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Material Design Redesigned

Image credit: Google Design

Material Design came into the world in 2014, announced at the Google I/O conference. It combined and reinforced many of the concepts of flat design that designers at large had already embraced; it also enhanced it a bit. Material Design was also one of the first major design systems to stray back into skeuomorphic territory with its subtle drop shadows, and emphasis on approximating a tactile or “material” interface.
Nowadays, we just call it 2.5D, but I want to start calling it “skeuomorphish”, so that’s what I’m going to do. Anyway, Material Design has become a hugely popular design system, with many people using it to get their apps and websites out faster. And now, Google has made that even easier.

Enter the redesigned material.io. Google has revamped the entire experience of the site, added new documentation, new downloads, and new tools. All of this information is now divided into three main sections:
  • Design
  • Develop
  • Tools
Design
This is possibly the meatiest section of the site because it’s where they put all of the theory. It’s a design system first and foremost, after all. The code used to implement it is almost incidental.

Here you’ll find an overview of all of the major concepts from Environment, to Shape, to Communication. It gets pretty in-depth. There’s also a pretty large section that deals with the individual UI components of the system, how they’re supposed to be used, etc.

There’s also a section full of general guidelines, and a very interesting set of case studies of real apps built using Material Design. If nothing else, go check that out to see all the different ways you can implement one single design system.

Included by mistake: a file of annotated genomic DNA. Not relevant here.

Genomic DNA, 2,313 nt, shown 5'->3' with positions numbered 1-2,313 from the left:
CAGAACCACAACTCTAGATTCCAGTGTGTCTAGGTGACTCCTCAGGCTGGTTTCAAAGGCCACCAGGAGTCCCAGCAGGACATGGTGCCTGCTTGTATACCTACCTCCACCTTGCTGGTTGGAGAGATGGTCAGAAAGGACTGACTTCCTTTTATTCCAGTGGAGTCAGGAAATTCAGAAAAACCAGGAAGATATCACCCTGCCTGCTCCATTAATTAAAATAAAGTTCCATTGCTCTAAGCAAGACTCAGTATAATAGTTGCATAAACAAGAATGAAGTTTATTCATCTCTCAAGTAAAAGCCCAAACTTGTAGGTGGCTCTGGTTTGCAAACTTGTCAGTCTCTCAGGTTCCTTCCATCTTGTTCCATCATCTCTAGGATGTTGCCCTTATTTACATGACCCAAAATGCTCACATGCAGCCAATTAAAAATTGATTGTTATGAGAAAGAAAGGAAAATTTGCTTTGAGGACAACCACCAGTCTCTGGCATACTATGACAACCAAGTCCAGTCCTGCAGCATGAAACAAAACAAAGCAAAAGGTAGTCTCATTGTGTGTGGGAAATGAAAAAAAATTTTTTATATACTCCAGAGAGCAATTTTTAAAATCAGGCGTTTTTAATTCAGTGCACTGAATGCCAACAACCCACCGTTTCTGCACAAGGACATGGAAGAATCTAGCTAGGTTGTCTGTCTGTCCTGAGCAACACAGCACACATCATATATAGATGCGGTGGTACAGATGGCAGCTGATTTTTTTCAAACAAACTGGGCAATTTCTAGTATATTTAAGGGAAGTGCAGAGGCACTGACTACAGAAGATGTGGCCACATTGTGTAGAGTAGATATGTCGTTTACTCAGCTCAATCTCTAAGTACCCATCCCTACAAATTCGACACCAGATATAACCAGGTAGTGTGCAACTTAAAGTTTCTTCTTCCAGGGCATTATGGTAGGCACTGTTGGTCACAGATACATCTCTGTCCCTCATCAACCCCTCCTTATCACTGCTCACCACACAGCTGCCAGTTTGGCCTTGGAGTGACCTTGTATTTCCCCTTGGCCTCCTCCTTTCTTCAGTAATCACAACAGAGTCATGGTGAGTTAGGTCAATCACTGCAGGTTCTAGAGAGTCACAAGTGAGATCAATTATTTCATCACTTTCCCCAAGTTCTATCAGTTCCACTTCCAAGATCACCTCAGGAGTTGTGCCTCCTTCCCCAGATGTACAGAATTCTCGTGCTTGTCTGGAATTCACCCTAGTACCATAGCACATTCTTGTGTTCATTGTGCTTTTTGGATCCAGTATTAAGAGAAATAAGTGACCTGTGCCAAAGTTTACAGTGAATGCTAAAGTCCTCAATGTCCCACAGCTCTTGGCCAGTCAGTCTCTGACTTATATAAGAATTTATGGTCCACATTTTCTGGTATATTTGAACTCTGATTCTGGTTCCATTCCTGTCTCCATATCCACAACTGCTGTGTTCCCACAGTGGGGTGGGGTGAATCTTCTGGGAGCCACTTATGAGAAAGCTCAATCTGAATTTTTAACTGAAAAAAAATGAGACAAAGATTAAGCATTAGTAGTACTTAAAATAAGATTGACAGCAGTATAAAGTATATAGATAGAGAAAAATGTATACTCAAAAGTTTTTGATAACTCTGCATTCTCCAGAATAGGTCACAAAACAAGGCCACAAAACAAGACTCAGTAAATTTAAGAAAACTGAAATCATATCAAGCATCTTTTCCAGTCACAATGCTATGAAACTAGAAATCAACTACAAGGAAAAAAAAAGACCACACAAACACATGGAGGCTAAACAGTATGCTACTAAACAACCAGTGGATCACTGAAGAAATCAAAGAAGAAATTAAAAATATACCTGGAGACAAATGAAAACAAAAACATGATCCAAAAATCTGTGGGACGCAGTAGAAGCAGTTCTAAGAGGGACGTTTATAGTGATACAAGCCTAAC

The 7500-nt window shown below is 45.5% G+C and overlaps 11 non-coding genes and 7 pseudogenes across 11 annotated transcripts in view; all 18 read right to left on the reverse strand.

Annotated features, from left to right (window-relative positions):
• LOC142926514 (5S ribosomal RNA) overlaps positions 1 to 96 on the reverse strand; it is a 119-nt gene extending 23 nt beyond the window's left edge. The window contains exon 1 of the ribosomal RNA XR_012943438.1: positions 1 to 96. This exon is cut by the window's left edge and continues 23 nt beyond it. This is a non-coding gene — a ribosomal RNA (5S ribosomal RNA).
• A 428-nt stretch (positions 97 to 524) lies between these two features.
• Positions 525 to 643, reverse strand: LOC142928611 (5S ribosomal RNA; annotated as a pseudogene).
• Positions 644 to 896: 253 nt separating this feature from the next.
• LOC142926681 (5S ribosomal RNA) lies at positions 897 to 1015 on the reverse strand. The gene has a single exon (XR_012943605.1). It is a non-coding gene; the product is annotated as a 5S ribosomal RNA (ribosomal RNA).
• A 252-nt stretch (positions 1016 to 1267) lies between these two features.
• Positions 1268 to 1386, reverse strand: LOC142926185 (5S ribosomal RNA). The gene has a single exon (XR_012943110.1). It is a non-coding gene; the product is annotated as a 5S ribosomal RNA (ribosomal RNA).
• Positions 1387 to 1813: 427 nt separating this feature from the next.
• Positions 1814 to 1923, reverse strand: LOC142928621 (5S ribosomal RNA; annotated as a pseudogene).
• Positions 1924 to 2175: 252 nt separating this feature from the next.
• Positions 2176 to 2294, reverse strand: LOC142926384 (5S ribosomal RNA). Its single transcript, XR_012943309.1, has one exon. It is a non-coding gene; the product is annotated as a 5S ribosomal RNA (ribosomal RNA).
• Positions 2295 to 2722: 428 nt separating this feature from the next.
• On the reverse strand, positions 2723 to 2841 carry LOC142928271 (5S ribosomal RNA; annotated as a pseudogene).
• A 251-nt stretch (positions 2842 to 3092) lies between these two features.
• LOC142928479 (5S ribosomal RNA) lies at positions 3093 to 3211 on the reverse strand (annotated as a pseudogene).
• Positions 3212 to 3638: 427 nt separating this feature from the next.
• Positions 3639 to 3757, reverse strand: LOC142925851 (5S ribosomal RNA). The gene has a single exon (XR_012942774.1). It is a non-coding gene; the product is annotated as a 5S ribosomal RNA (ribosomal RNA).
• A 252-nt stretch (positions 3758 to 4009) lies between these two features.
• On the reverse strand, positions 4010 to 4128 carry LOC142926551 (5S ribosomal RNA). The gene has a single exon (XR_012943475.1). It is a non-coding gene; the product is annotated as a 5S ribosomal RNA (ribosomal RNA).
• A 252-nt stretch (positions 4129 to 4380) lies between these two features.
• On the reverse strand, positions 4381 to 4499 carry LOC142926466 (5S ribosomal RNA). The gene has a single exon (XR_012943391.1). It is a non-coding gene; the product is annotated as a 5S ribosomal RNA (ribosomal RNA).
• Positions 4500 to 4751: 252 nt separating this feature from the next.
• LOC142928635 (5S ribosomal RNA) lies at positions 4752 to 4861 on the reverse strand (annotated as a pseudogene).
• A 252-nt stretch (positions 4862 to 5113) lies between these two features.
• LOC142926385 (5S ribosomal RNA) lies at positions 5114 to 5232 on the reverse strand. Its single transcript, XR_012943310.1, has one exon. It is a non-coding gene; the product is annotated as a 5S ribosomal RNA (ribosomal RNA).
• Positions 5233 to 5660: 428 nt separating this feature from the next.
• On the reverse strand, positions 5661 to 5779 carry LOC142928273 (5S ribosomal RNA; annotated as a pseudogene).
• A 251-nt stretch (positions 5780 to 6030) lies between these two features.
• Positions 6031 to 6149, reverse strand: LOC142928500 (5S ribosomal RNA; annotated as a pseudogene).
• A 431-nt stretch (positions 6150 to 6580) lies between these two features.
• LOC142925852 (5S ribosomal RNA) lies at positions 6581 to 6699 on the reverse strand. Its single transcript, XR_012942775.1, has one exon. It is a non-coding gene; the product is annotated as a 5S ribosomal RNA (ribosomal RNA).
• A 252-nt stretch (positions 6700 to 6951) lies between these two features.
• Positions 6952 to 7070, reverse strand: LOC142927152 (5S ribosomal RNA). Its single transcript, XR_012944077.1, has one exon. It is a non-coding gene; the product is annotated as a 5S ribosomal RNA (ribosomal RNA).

Develop
This part of the website is the bit developers (hence the name) will be looking for. It basically just offers code-related documentation for each and every UI component. The cool thing is that you can find the components in four flavors (so far):
  • Android
  • iOS
  • Web
  • Flutter (Google’s own cross-platform mobile app SDK)
Tools
Lastly, we have a small but useful (and presumably growing) collection of tools.
  • Material Theme Editor
This one is interesting: It’s a Sketch plugin that’s designed to help you quickly and easily make global changes to your implementation of Material Design. Basically, it’s there to help you implement your own branding with the system. Sketch users will no doubt love this.
  • Icons
This is just what it says on the tin: a massive set of icons to use in your apps. They come in five aesthetic flavors, too. Well, they’re all monochrome, but if you implement them with the provided icon font, or download them as SVGs, you can quickly change that through CSS whenever needed.
  • Color Tool
Basically, it’s just a color palette generator, but it’s specifically designed for Material. It gets the job done.
  • Gallery
Last but not least, the gallery is basically Google Drive for stuff built with Material Design. It’s designed to host Sketch files, so you can inspect them. The service itself can link you to relevant developer resources for Material Components, when appropriate. And naturally, you can share your work, and collaborate on projects.
Conclusion
For anyone looking to dive into Material Design, this is probably one of the most complete resources out there. It will also be the place to look to find information on the system’s newest components, and I have no doubt that they’ll release more tools. If Material is your thing, material.io is exactly where you should be starting.

What do you find the most challenging on the journey of a designer? We would be pleased to hear from you on @XiMnetMY.
This article is written by Ezequiel Bruni on Web Designer Depot: Material Design Redesigned.
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